Amazon’s Fire Tablets are incredibly popular, mostly because they are cheap: the entry-level Fire 7 only costs $49.99 with ads. There’s more than just one model, though, so which one should you get?
Amazon sells three Fire Tablets — the Fire 7, Fire HD 8, and Fire HD 10. There are also ‘Kids’ versions of those tablets with pre-installed cases and content for children, but otherwise they are identical to their non-Kids equivalents.
|Fire 7 (2022, 12th Gen)||Fire HD 8 (2020, 10th Gen)||Fire HD 10 (2021, 11th Gen)|
|Screen size||7 inches||8 inches||10.1 inches|
|Display resolution||1024 x 768||1280 x 800||1920 x 1080|
|Internal storage||16 or 32 GB||32 or 64 GB||32 or 64 GB|
|RAM||2 GB||2 GB (regular) or 3 GB (plus version)||3 or 4 GB|
|System-on-a-Chip (SoC)||MediaTek MT8168V/B||MediaTek MT8168||MediaTek MT8183|
|Wi-Fi||Dual-band (2.4 and 5 GHz)||Dual-band (2.4 and 5 GHz)||Dual-band (2.4 and 5 GHz)|
|Bluetooth||Bluetooth 5.0 LE||Bluetooth 5.0 LE||Bluetooth 5.0 LE|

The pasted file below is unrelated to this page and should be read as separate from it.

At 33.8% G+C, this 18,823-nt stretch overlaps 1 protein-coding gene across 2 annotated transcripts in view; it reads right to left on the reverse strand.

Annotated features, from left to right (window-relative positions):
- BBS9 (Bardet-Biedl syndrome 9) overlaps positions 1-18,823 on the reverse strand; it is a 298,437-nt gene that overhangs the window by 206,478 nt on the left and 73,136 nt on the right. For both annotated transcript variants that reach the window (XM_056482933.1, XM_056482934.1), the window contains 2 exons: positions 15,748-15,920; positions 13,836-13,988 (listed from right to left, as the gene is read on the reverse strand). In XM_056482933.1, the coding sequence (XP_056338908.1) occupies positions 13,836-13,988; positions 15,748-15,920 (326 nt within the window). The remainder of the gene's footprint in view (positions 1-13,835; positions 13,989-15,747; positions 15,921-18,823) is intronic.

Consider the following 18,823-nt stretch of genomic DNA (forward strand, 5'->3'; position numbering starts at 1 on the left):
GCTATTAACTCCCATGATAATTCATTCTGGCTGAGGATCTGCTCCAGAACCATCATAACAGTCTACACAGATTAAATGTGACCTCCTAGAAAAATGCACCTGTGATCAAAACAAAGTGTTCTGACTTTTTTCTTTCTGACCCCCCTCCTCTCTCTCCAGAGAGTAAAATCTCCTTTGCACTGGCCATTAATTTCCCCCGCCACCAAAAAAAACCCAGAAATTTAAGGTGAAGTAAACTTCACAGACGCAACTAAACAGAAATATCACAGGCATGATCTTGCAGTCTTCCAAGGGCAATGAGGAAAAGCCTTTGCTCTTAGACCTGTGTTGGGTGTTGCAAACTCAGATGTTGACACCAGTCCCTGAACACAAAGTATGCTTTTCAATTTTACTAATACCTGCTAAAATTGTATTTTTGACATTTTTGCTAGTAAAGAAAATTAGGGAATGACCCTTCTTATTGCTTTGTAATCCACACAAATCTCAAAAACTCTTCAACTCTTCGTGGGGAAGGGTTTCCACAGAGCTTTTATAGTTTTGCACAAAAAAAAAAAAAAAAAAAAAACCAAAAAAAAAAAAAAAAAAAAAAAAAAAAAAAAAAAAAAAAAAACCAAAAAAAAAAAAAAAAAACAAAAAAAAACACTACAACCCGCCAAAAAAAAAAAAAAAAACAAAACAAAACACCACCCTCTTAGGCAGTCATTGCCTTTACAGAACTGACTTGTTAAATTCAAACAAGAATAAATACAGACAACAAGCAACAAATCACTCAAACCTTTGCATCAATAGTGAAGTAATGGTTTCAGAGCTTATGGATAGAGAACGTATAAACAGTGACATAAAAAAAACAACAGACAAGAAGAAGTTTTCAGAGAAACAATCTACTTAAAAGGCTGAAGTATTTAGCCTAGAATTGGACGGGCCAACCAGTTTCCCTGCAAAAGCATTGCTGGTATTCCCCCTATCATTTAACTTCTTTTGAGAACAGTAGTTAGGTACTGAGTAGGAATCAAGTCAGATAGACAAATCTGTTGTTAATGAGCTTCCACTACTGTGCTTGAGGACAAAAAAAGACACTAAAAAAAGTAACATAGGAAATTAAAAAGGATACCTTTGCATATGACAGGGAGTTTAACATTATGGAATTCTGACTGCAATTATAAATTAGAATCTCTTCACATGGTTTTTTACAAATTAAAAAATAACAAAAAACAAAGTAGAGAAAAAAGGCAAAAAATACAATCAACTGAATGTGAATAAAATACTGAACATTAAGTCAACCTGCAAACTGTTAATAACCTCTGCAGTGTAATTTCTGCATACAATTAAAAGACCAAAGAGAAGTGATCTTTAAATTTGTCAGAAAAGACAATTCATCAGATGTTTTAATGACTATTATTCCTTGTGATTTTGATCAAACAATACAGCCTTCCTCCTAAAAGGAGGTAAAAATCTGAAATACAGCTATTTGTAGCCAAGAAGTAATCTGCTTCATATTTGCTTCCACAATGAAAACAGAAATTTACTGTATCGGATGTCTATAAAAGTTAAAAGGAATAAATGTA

|Software||Fire OS 8 (Android 11)||Fire OS 7 (Android 9)||Fire OS 7 (Android 9)|
|Rear-facing camera||2 MP||2 MP||5 MP|
|Front-facing camera||2 MP||2 MP||2 MP|
The main difference between the three models is the physical size. The Fire 7 has a 7-inch screen, the Fire HD 8 has an 8-inch display, and the Fire HD 10 has a 10.1-inch screen. For comparison, the iPad Mini has an 8.3-inch screen, and the regular iPad is 10.2 inches. The resolution is also different on each model, with the Fire 7 having the lowest-quality screen and the Fire HD 10 having a full 1080p display.
The internal hardware is similar across all Fire tablet models. They all use low-end MediaTek chipsets, so don’t expect the same performance you’d get from a base iPad or Samsung’s Galaxy S tablets. Thankfully, they all support dual-band Wi-Fi and Bluetooth 5.0, and USB Type-C ports are standard across the entire lineup.
The main difference between Fire tablets and other Android tablets (and iPads) is the software. Amazon uses a heavily customized version of Android on its tablets, called Fire OS. Google services like Maps and Gmail are nowhere to be found, and the Amazon Appstore is in the place of the Google Play Store.